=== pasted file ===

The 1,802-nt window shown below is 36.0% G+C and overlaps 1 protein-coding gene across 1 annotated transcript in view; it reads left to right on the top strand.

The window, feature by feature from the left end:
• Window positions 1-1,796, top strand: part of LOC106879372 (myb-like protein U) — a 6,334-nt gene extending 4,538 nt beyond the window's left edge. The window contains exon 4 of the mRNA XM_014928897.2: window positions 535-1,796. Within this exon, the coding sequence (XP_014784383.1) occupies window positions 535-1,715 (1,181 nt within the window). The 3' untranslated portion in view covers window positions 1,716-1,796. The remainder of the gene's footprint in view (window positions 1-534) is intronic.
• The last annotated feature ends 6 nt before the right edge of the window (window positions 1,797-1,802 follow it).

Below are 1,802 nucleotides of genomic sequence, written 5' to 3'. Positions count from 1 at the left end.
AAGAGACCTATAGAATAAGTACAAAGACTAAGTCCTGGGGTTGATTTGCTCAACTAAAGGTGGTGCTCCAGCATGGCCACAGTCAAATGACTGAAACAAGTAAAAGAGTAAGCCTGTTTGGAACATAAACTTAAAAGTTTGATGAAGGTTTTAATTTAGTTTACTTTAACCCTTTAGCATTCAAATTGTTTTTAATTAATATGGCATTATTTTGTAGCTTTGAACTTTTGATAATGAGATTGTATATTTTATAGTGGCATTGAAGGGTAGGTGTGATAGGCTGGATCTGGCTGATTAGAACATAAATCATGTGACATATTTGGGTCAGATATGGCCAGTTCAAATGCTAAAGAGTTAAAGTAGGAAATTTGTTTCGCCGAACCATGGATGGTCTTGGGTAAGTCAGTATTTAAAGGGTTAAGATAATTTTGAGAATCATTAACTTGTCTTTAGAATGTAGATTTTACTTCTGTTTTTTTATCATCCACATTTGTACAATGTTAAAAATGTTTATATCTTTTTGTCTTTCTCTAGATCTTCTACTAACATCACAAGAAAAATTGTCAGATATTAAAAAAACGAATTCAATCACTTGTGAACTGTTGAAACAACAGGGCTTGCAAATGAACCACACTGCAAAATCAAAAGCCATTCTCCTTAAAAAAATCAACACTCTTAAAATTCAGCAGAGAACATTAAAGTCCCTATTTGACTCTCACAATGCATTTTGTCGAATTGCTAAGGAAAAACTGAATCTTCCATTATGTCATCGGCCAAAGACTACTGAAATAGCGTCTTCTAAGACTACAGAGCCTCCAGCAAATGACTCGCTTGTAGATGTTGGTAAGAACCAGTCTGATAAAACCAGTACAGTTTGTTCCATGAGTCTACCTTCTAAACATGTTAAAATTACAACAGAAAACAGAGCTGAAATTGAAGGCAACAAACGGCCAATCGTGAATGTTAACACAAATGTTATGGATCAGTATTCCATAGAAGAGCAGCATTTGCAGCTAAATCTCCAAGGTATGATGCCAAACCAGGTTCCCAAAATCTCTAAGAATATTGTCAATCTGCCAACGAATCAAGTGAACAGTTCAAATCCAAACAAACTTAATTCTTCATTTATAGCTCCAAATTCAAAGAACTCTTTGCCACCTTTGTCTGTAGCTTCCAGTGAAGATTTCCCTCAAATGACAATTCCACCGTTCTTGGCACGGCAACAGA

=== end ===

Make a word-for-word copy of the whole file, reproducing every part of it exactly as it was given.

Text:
The 1,802-nt window shown below is 36.0% G+C and overlaps 1 protein-coding gene across 1 annotated transcript in view; it reads left to right on the top strand.

The window, feature by feature from the left end:
• Window positions 1-1,796, top strand: part of LOC106879372 (myb-like protein U) — a 6,334-nt gene extending 4,538 nt beyond the window's left edge. The window contains exon 4 of the mRNA XM_014928897.2: window positions 535-1,796. Within this exon, the coding sequence (XP_014784383.1) occupies window positions 535-1,715 (1,181 nt within the window). The 3' untranslated portion in view covers window positions 1,716-1,796. The remainder of the gene's footprint in view (window positions 1-534) is intronic.
• The last annotated feature ends 6 nt before the right edge of the window (window positions 1,797-1,802 follow it).

Below are 1,802 nucleotides of genomic sequence, written 5' to 3'. Positions count from 1 at the left end.
AAGAGACCTATAGAATAAGTACAAAGACTAAGTCCTGGGGTTGATTTGCTCAACTAAAGGTGGTGCTCCAGCATGGCCACAGTCAAATGACTGAAACAAGTAAAAGAGTAAGCCTGTTTGGAACATAAACTTAAAAGTTTGATGAAGGTTTTAATTTAGTTTACTTTAACCCTTTAGCATTCAAATTGTTTTTAATTAATATGGCATTATTTTGTAGCTTTGAACTTTTGATAATGAGATTGTATATTTTATAGTGGCATTGAAGGGTAGGTGTGATAGGCTGGATCTGGCTGATTAGAACATAAATCATGTGACATATTTGGGTCAGATATGGCCAGTTCAAATGCTAAAGAGTTAAAGTAGGAAATTTGTTTCGCCGAACCATGGATGGTCTTGGGTAAGTCAGTATTTAAAGGGTTAAGATAATTTTGAGAATCATTAACTTGTCTTTAGAATGTAGATTTTACTTCTGTTTTTTTATCATCCACATTTGTACAATGTTAAAAATGTTTATATCTTTTTGTCTTTCTCTAGATCTTCTACTAACATCACAAGAAAAATTGTCAGATATTAAAAAAACGAATTCAATCACTTGTGAACTGTTGAAACAACAGGGCTTGCAAATGAACCACACTGCAAAATCAAAAGCCATTCTCCTTAAAAAAATCAACACTCTTAAAATTCAGCAGAGAACATTAAAGTCCCTATTTGACTCTCACAATGCATTTTGTCGAATTGCTAAGGAAAAACTGAATCTTCCATTATGTCATCGGCCAAAGACTACTGAAATAGCGTCTTCTAAGACTACAGAGCCTCCAGCAAATGACTCGCTTGTAGATGTTGGTAAGAACCAGTCTGATAAAACCAGTACAGTTTGTTCCATGAGTCTACCTTCTAAACATGTTAAAATTACAACAGAAAACAGAGCTGAAATTGAAGGCAACAAACGGCCAATCGTGAATGTTAACACAAATGTTATGGATCAGTATTCCATAGAAGAGCAGCATTTGCAGCTAAATCTCCAAGGTATGATGCCAAACCAGGTTCCCAAAATCTCTAAGAATATTGTCAATCTGCCAACGAATCAAGTGAACAGTTCAAATCCAAACAAACTTAATTCTTCATTTATAGCTCCAAATTCAAAGAACTCTTTGCCACCTTTGTCTGTAGCTTCCAGTGAAGATTTCCCTCAAATGACAATTCCACCGTTCTTGGCACGGCAACAGA